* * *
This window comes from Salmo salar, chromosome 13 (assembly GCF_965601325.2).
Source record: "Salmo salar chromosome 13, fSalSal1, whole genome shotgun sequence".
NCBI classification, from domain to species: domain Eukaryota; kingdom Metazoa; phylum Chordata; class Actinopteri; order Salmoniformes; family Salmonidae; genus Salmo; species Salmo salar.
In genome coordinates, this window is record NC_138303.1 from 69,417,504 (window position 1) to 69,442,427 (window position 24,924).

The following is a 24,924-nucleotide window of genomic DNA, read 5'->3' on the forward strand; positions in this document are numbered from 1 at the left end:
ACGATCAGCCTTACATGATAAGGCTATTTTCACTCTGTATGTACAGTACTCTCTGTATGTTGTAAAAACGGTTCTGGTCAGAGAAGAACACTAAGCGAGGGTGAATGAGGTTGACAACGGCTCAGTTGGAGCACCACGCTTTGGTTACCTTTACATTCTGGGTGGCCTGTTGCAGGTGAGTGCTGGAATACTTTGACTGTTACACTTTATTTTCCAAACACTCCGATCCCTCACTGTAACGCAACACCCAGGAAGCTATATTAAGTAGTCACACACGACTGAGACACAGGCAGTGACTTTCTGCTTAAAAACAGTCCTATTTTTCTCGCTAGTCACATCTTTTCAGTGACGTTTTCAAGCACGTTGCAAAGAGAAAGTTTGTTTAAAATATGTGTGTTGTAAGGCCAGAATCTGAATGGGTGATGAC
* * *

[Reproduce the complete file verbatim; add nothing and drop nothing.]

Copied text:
This window comes from Salmo salar, chromosome 13 (assembly GCF_965601325.2).
Source record: "Salmo salar chromosome 13, fSalSal1, whole genome shotgun sequence".
NCBI classification, from domain to species: domain Eukaryota; kingdom Metazoa; phylum Chordata; class Actinopteri; order Salmoniformes; family Salmonidae; genus Salmo; species Salmo salar.
In genome coordinates, this window is record NC_138303.1 from 69,417,504 (window position 1) to 69,442,427 (window position 24,924).

The following is a 24,924-nucleotide window of genomic DNA, read 5'->3' on the forward strand; positions in this document are numbered from 1 at the left end:
ACGATCAGCCTTACATGATAAGGCTATTTTCACTCTGTATGTACAGTACTCTCTGTATGTTGTAAAAACGGTTCTGGTCAGAGAAGAACACTAAGCGAGGGTGAATGAGGTTGACAACGGCTCAGTTGGAGCACCACGCTTTGGTTACCTTTACATTCTGGGTGGCCTGTTGCAGGTGAGTGCTGGAATACTTTGACTGTTACACTTTATTTTCCAAACACTCCGATCCCTCACTGTAACGCAACACCCAGGAAGCTATATTAAGTAGTCACACACGACTGAGACACAGGCAGTGACTTTCTGCTTAAAAACAGTCCTATTTTTCTCGCTAGTCACATCTTTTCAGTGACGTTTTCAAGCACGTTGCAAAGAGAAAGTTTGTTTAAAATATGTGTGTTGTAAGGCCAGAATCTGAATGGGTGATGAC